Re the fridge fiasco below, we've recently been alerted to a Twitter thread sparked after the gentleman above said a car was imperative for carrying his computer (presumably he means a laptop). Plenty have chipped in to rebuff this claim and offer advice, including Chris Boardman himself...
A do that every day! 💻 https://t.co/sOnWOElWqQ
— Chris Boardman (@Chris_Boardman) February 5, 2020
How many? pic.twitter.com/GJoszXYjlS
— Tom Dereszynski (@tomder74) February 5, 2020
One word. Panniers. Take a look at how much kit a bicycle paramedic can carry. It’s 20 years since the first ones hit the roads. pic.twitter.com/exZwPKf3UA
— DaveB (@Dave_Blogs) February 5, 2020
The Murray Valley Standard report that police have arrested a man in Murray Bridge, South Australia after he was caught riding a bike while carrying a stolen portable fridge.
The 36-year-old suspect was spotted chilling out a bit too much on Monday night, with officers quickly establishing that the fridge matched with a power cord left dangling from a nearby car; the car's owner was apparently unaware that he'd been had by the Murray Bridge Fridge Bandit.
The crook was frozen on the spot as he was charged with illegal interference of a motor vehicle - not to mention his haphazard and potentially dangerous bike riding - and he appeared in court yesterday.
It's not the first case of someone spotted cycling with a refrigeration device; the still at the top of this post was captured way back in 2011 in Cambridge, and the video directly above was filmed in Brazil. For a comprehensive listicle of weird things people have carried while cycling, see this fascinating article from our archives.
EDP24 report that 19 people were caught in their latest undercover close pass operation - those snared include a taxi driver, an off-duty bus driver and a lorry driver.
The officers ran cameras on their bikes to capture evidence of the offences, and then when one was committed a uniformed officer on a motorbike would flag the car down and escort them to an educational workshop on road safety. Four couldn't be stopped, and police are considering opening separate prosecutions in these cases.
Sergeant Mark Barney of the Joint Norfolk and Suffolk Roads and Armed Policing Team said: "Cyclists can often feel vulnerable on the roads, with vehicles driving too closely to them or cutting them up.
"What was disappointing about the 19 offences we detected in Norwich was that four of them were committed by professional drivers.
"These are people that drive for a living and who therefore we would expect much better from."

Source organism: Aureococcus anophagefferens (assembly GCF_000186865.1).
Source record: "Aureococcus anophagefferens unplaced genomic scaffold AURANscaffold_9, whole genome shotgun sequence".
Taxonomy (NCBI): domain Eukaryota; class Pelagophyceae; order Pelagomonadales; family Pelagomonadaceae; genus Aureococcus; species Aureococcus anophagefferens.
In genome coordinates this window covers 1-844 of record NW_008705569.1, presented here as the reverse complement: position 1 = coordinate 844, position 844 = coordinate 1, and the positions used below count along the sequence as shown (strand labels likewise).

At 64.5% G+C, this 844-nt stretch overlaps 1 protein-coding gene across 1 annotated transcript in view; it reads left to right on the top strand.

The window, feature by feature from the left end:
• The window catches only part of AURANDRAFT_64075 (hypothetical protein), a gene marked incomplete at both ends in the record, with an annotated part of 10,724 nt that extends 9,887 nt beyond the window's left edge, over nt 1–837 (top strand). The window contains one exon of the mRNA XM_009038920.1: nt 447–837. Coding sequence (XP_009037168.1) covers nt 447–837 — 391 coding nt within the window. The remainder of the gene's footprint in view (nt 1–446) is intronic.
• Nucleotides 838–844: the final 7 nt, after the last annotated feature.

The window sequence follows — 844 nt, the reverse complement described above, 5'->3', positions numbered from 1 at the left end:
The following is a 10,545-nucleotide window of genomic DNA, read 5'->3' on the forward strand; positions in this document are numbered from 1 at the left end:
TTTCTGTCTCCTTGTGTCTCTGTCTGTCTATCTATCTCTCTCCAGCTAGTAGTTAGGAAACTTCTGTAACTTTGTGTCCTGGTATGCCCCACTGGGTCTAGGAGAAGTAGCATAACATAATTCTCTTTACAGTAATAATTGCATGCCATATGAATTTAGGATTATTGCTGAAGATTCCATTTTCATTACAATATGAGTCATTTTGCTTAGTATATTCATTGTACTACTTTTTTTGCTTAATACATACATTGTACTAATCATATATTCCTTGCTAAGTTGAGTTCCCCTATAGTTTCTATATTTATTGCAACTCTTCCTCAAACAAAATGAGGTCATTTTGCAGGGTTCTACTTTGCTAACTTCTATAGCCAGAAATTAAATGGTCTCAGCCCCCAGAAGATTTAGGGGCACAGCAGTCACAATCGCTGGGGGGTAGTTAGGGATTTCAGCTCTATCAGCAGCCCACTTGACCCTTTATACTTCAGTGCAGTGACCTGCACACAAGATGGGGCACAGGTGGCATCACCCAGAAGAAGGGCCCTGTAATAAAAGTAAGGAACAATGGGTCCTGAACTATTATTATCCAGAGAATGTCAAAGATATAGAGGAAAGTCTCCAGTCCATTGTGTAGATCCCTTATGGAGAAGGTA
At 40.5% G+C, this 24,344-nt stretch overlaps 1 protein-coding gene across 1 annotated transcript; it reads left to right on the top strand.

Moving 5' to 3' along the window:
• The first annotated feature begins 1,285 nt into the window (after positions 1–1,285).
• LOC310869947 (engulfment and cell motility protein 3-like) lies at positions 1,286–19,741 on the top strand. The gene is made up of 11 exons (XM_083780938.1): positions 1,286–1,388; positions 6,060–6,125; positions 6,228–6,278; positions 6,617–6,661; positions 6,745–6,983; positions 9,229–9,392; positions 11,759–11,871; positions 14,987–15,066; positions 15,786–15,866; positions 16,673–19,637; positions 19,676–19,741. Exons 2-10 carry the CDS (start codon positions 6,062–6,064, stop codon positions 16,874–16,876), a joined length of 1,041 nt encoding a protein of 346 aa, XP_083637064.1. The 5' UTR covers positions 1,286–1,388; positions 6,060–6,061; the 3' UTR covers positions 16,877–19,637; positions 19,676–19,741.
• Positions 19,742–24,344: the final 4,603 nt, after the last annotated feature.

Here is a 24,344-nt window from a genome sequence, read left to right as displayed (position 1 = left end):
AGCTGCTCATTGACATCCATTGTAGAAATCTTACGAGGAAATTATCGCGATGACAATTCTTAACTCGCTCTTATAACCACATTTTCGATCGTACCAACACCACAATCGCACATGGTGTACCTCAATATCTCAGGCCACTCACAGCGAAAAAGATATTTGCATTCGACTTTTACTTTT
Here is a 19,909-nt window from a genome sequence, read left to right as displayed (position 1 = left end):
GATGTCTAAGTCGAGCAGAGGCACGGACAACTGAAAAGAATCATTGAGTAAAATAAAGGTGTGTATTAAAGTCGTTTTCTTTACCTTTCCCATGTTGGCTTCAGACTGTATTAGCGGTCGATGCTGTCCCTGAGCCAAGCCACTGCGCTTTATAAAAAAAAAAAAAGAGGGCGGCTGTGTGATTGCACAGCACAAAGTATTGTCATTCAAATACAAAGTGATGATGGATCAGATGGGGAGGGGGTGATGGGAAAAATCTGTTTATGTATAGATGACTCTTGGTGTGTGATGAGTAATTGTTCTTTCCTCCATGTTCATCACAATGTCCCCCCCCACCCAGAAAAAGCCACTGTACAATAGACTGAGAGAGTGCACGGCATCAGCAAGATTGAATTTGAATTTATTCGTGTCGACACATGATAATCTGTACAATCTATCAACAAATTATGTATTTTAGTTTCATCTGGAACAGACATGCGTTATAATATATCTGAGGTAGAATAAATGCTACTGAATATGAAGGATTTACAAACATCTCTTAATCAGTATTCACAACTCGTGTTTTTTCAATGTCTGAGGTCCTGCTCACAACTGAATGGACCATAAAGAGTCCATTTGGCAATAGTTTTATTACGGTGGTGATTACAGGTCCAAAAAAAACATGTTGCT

Jeff Jordan of the Norwich Cycling Campaign commented: "Drivers find it very hard to judge how much room cyclists need. If they come unwittingly too close as they pass this can be very dangerous, as it does not give the cyclist room to manoeuvre.
"You never know when something like a pothole or even a gust of strong wind will throw you off. Generally, one to one-and-a-half metres is suitable."
The story of our 'cycle network' in two acts:
1. Horrible muddy surface, no lighting
2. Poorly maintained signage, more rocky muddy surface
Only navigable on certain bikes in the best weather conditions. We cannot 'encourage' more people to cycle with routes like this. https://t.co/bFLNrm4wtQ
— Hannah 😈 🚲 (@theeyecollector) February 4, 2020
Yesterday's live blog ended with some harsh words regarding the Trans Pennine Trail, which numerous cyclists called out for being poorly maintained and too treacherous...
Thank you to everyone that has commented on our original post yesterday. It is great to see how passionate people are about the Trail, just like ourselves and shows that the work we do is definitely appreciated by everyone. 1/6
— Trans Pennine Trail (@TPT_National) February 5, 2020
This morning Trans Pennine Trail have replied under our post, saying: “Thank you to everyone that has commented on our original post yesterday. It is great to see how passionate people are about the Trail, just like ourselves and shows that the work we do is definitely appreciated by everyone.
“Please note this particular section has recently suffered from flooding so the surface is definitely not up to a good standard. The Trans Pennine Trail was the UKs first multi user route and is unique in the way that we cater for a number of different users on the same route (walkers,cyclists and horse riders). With this is mind when considering surfacing, we do have to ensure that the surface chosen is suitable for all users. However we do agree that the current state of the surface is not ideal for many users, including those with disabilities and we would like to reiterate again that we are aware and working frantically in the background to try and seek improvements and source funding wherever possible.
“We do have a charity the ‘Friends of the Trans Pennine Trail’ that work alongside us and are seeking new members to join for a nominal annual fee. The higher their membership, the stronger position they are in to work alongside Partners, landowners and external funders to secure upgrades and improvements to the route.